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Old 09-04-2006, 07:30 AM   #1
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Frame Repair or New Frame

I'll be starting a new project in the near future (hopefully) and I have decision to make about the frame of a 50s caravanner. Build a new one or patch the old.

I've attached a two pictures showing the rot on the front and back. The rear main rails that attach to the bumper are pretty rotted out and the left one is seperates from teh body. The front is petty ugly and you can see a patch job where they scabbed on some steel to reinforce, but it looks pretty rough. The other part that you cannot see in the picture is the hitch itself and the amount of rot it has.

Looking over the interior and peeking up under the belly where I can, the outriggers look in pretty good shape, the other parts of the frame look pretty good as well. The PO has done the "California" style floor replacement in the rear and the mid section, but looking under I did not see where he had removed the belly skin or attached elevator bolts. From the segments that I could see, he used screw nails to attach the floor to the frame.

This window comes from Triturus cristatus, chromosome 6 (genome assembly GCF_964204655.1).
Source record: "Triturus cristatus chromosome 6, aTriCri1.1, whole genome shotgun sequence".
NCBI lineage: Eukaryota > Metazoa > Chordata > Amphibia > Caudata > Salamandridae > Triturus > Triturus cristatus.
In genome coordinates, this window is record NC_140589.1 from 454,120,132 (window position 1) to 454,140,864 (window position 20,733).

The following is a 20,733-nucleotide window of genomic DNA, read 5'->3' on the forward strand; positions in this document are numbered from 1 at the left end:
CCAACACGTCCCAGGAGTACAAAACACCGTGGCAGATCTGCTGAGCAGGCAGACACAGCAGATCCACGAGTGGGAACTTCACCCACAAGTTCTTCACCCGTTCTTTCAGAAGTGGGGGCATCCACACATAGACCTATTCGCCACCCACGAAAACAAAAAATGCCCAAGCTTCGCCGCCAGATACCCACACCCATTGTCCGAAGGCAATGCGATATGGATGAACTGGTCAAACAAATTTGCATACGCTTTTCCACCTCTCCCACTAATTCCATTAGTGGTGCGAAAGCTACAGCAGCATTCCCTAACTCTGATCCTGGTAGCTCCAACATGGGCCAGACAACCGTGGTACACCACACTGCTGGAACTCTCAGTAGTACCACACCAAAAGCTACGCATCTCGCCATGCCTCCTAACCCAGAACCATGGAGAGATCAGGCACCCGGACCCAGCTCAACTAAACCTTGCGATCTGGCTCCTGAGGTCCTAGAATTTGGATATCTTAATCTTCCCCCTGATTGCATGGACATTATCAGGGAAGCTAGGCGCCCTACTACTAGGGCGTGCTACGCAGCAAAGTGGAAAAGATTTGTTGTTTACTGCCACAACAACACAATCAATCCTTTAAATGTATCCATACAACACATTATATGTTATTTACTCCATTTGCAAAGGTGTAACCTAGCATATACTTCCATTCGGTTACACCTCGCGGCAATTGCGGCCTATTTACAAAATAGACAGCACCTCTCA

My plan is to gut the trailer and check out the frame and replace the floor or property secure it to the frame, assuming we keep the existing frame.

What I am debating with myself is do I have someone try to patch the frame and retrofit a torsion axle to this rig or go the route of having a new frame built with new tanks, a modern axle, and the lot. I would like to keep the interior cabinets since they are in great shape, with the exception of adding a new shower pan.

What are you opinions? New Frame or Patch the Old?


Doug
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Old 09-05-2006, 07:14 AM   #2
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I had a nasty section on my '75. We cut out the offending section and welded in a new (stronger/better) one on each side
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Old 09-05-2006, 11:06 AM   #3
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So many factors...

Are you removing the belly pan? Will you be repacing the floor? Doing a frame off?
There's no way to acurately assess your frame from a couple of photos.